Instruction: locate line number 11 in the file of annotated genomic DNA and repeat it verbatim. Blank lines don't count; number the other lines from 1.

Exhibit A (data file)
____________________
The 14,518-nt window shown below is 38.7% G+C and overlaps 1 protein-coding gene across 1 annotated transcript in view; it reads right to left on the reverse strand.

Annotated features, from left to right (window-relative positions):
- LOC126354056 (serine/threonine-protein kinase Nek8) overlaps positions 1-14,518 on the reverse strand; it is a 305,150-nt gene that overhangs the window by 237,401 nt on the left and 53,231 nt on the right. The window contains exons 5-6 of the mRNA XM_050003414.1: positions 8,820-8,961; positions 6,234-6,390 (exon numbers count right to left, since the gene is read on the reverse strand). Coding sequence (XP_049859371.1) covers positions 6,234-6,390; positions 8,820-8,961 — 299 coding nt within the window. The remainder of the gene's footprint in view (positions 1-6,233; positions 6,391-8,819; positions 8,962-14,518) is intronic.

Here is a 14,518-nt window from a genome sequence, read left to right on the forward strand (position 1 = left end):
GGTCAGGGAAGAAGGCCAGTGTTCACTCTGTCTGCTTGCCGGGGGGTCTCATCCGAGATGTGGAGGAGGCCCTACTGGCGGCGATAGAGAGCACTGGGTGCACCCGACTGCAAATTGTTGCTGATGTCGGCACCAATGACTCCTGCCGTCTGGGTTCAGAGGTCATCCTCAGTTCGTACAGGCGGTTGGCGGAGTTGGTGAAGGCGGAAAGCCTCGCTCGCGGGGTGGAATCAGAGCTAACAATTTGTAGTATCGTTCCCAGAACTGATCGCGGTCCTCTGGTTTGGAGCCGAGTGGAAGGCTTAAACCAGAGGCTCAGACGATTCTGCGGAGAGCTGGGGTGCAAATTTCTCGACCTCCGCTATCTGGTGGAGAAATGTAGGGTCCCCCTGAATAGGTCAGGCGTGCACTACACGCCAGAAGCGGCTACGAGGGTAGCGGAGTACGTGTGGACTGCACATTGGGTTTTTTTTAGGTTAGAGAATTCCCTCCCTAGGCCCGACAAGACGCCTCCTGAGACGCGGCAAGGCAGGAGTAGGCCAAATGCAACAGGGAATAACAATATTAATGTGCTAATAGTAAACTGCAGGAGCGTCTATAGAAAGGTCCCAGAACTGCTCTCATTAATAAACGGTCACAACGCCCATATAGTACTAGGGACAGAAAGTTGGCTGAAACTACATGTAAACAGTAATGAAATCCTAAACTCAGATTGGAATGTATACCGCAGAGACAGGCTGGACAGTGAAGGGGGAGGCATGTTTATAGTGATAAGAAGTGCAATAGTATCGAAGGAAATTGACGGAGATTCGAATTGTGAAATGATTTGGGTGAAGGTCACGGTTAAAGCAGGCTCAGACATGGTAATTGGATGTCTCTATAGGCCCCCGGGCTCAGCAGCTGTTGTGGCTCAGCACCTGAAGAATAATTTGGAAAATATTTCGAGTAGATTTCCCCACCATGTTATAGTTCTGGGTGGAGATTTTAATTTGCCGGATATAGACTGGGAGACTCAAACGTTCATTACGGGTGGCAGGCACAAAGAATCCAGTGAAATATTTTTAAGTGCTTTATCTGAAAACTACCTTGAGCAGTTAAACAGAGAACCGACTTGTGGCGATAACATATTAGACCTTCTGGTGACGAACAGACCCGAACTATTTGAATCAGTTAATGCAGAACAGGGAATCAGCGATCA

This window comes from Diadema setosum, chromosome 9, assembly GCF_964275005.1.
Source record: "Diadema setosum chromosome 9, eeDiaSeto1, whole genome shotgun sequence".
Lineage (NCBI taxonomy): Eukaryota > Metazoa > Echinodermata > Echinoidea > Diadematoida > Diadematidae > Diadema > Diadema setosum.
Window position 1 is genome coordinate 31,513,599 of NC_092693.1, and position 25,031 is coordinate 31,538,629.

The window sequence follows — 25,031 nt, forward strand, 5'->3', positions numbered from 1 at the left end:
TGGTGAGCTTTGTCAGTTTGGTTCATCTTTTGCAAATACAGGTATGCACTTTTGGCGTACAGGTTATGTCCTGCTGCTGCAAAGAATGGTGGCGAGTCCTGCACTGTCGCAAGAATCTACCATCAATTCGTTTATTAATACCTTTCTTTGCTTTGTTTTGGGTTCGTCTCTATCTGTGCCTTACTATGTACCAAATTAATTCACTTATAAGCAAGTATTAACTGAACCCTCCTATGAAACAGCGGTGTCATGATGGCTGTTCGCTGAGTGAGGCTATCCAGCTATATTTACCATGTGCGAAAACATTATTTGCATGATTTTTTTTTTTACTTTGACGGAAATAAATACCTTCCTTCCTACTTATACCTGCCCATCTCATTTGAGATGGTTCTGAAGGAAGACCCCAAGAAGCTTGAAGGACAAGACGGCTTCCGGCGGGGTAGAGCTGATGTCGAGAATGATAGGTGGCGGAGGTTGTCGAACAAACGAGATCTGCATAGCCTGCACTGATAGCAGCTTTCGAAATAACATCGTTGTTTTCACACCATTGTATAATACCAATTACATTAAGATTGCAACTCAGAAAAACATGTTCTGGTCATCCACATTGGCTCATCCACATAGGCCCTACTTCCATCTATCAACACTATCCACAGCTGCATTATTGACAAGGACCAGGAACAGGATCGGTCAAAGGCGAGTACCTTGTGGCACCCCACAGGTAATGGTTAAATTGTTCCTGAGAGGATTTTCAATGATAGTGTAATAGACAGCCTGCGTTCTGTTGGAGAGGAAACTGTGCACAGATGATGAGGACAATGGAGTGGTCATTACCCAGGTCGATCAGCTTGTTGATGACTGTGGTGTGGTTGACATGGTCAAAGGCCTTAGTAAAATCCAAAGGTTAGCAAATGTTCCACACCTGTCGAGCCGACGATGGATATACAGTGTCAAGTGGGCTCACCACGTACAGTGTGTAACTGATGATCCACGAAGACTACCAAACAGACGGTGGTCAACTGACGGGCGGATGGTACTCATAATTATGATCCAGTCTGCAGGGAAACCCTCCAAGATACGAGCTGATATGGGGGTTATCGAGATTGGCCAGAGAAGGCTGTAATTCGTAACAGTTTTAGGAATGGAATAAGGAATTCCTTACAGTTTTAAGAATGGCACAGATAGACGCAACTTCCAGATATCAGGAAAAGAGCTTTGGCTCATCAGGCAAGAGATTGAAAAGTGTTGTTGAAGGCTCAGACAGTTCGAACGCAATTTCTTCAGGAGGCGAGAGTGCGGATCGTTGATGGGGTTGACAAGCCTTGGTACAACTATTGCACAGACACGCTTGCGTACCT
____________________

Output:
TGGTGAGCTTTGTCAGTTTGGTTCATCTTTTGCAAATACAGGTATGCACTTTTGGCGTACAGGTTATGTCCTGCTGCTGCAAAGAATGGTGGCGAGTCCTGCACTGTCGCAAGAATCTACCATCAATTCGTTTATTAATACCTTTCTTTGCTTTGTTTTGGGTTCGTCTCTATCTGTGCCTTACTATGTACCAAATTAATTCACTTATAAGCAAGTATTAACTGAACCCTCCTATGAAACAGCGGTGTCATGATGGCTGTTCGCTGAGTGAGGCTATCCAGCTATATTTACCATGTGCGAAAACATTATTTGCATGATTTTTTTTTTTACTTTGACGGAAATAAATACCTTCCTTCCTACTTATACCTGCCCATCTCATTTGAGATGGTTCTGAAGGAAGACCCCAAGAAGCTTGAAGGACAAGACGGCTTCCGGCGGGGTAGAGCTGATGTCGAGAATGATAGGTGGCGGAGGTTGTCGAACAAACGAGATCTGCATAGCCTGCACTGATAGCAGCTTTCGAAATAACATCGTTGTTTTCACACCATTGTATAATACCAATTACATTAAGATTGCAACTCAGAAAAACATGTTCTGGTCATCCACATTGGCTCATCCACATAGGCCCTACTTCCATCTATCAACACTATCCACAGCTGCATTATTGACAAGGACCAGGAACAGGATCGGTCAAAGGCGAGTACCTTGTGGCACCCCACAGGTAATGGTTAAATTGTTCCTGAGAGGATTTTCAATGATAGTGTAATAGACAGCCTGCGTTCTGTTGGAGAGGAAACTGTGCACAGATGATGAGGACAATGGAGTGGTCATTACCCAGGTCGATCAGCTTGTTGATGACTGTGGTGTGGTTGACATGGTCAAAGGCCTTAGTAAAATCCAAAGGTTAGCAAATGTTCCACACCTGTCGAGCCGACGATGGATATACAGTGTCAAGTGGGCTCACCACGTACAGTGTGTAACTGATGATCCACGAAGACTACCAAACAGACGGTGGTCAACTGACGGGCGGATGGTACTCATAATTATGATCCAGTCTGCAGGGAAACCCTCCAAGATACGAGCTGATATGGGGGTTATCGAGATTGGCCAGAGAAGGCTGTAATTCGTAACAGTTTTAGGAATGGAATAAGGAATTCCTTACAGTTTTAAGAATGGCACAGATAGACGCAACTTCCAGATATCAGGAAAAGAGCTTTGGCTCATCAGGCAAGAGATTGAAAAGTGTTGTTGAAGGCTCAGACAGTTCGAACGCAATTTCTTCAGGAGGCGAGAGTGCGGATCGTTGATGGGGTTGACAAGCCTTGGTACAACTATTGCACAGACACGCTTGCGTACCT